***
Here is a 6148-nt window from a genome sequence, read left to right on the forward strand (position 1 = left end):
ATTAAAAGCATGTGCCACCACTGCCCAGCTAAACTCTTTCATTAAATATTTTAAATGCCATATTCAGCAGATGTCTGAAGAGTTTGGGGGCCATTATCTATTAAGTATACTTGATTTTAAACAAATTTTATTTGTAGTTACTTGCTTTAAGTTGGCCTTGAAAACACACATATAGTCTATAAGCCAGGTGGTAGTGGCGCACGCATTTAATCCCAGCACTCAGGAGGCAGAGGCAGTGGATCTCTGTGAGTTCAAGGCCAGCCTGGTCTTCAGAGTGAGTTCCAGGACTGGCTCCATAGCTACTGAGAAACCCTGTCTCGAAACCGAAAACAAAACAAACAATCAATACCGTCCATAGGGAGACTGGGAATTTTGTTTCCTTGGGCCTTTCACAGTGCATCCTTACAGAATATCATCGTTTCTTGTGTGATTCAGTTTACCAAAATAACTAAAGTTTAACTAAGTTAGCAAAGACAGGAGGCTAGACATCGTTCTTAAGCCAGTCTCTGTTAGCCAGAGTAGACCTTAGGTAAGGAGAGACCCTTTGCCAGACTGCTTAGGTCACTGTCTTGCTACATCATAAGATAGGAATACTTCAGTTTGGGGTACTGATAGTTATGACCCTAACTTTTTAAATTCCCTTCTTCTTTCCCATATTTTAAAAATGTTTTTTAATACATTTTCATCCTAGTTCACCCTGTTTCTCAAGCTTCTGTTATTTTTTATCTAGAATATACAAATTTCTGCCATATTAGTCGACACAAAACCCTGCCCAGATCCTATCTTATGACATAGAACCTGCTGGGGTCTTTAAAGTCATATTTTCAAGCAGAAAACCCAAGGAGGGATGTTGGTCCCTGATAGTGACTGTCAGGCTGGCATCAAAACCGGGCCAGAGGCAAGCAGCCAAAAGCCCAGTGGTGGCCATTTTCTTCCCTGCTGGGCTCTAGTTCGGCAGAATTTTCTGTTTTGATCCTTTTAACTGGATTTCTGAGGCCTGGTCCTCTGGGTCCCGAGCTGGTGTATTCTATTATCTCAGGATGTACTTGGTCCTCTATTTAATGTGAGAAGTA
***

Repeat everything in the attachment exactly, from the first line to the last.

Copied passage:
Here is a 6148-nt window from a genome sequence, read left to right on the forward strand (position 1 = left end):
ATTAAAAGCATGTGCCACCACTGCCCAGCTAAACTCTTTCATTAAATATTTTAAATGCCATATTCAGCAGATGTCTGAAGAGTTTGGGGGCCATTATCTATTAAGTATACTTGATTTTAAACAAATTTTATTTGTAGTTACTTGCTTTAAGTTGGCCTTGAAAACACACATATAGTCTATAAGCCAGGTGGTAGTGGCGCACGCATTTAATCCCAGCACTCAGGAGGCAGAGGCAGTGGATCTCTGTGAGTTCAAGGCCAGCCTGGTCTTCAGAGTGAGTTCCAGGACTGGCTCCATAGCTACTGAGAAACCCTGTCTCGAAACCGAAAACAAAACAAACAATCAATACCGTCCATAGGGAGACTGGGAATTTTGTTTCCTTGGGCCTTTCACAGTGCATCCTTACAGAATATCATCGTTTCTTGTGTGATTCAGTTTACCAAAATAACTAAAGTTTAACTAAGTTAGCAAAGACAGGAGGCTAGACATCGTTCTTAAGCCAGTCTCTGTTAGCCAGAGTAGACCTTAGGTAAGGAGAGACCCTTTGCCAGACTGCTTAGGTCACTGTCTTGCTACATCATAAGATAGGAATACTTCAGTTTGGGGTACTGATAGTTATGACCCTAACTTTTTAAATTCCCTTCTTCTTTCCCATATTTTAAAAATGTTTTTTAATACATTTTCATCCTAGTTCACCCTGTTTCTCAAGCTTCTGTTATTTTTTATCTAGAATATACAAATTTCTGCCATATTAGTCGACACAAAACCCTGCCCAGATCCTATCTTATGACATAGAACCTGCTGGGGTCTTTAAAGTCATATTTTCAAGCAGAAAACCCAAGGAGGGATGTTGGTCCCTGATAGTGACTGTCAGGCTGGCATCAAAACCGGGCCAGAGGCAAGCAGCCAAAAGCCCAGTGGTGGCCATTTTCTTCCCTGCTGGGCTCTAGTTCGGCAGAATTTTCTGTTTTGATCCTTTTAACTGGATTTCTGAGGCCTGGTCCTCTGGGTCCCGAGCTGGTGTATTCTATTATCTCAGGATGTACTTGGTCCTCTATTTAATGTGAGAAGTA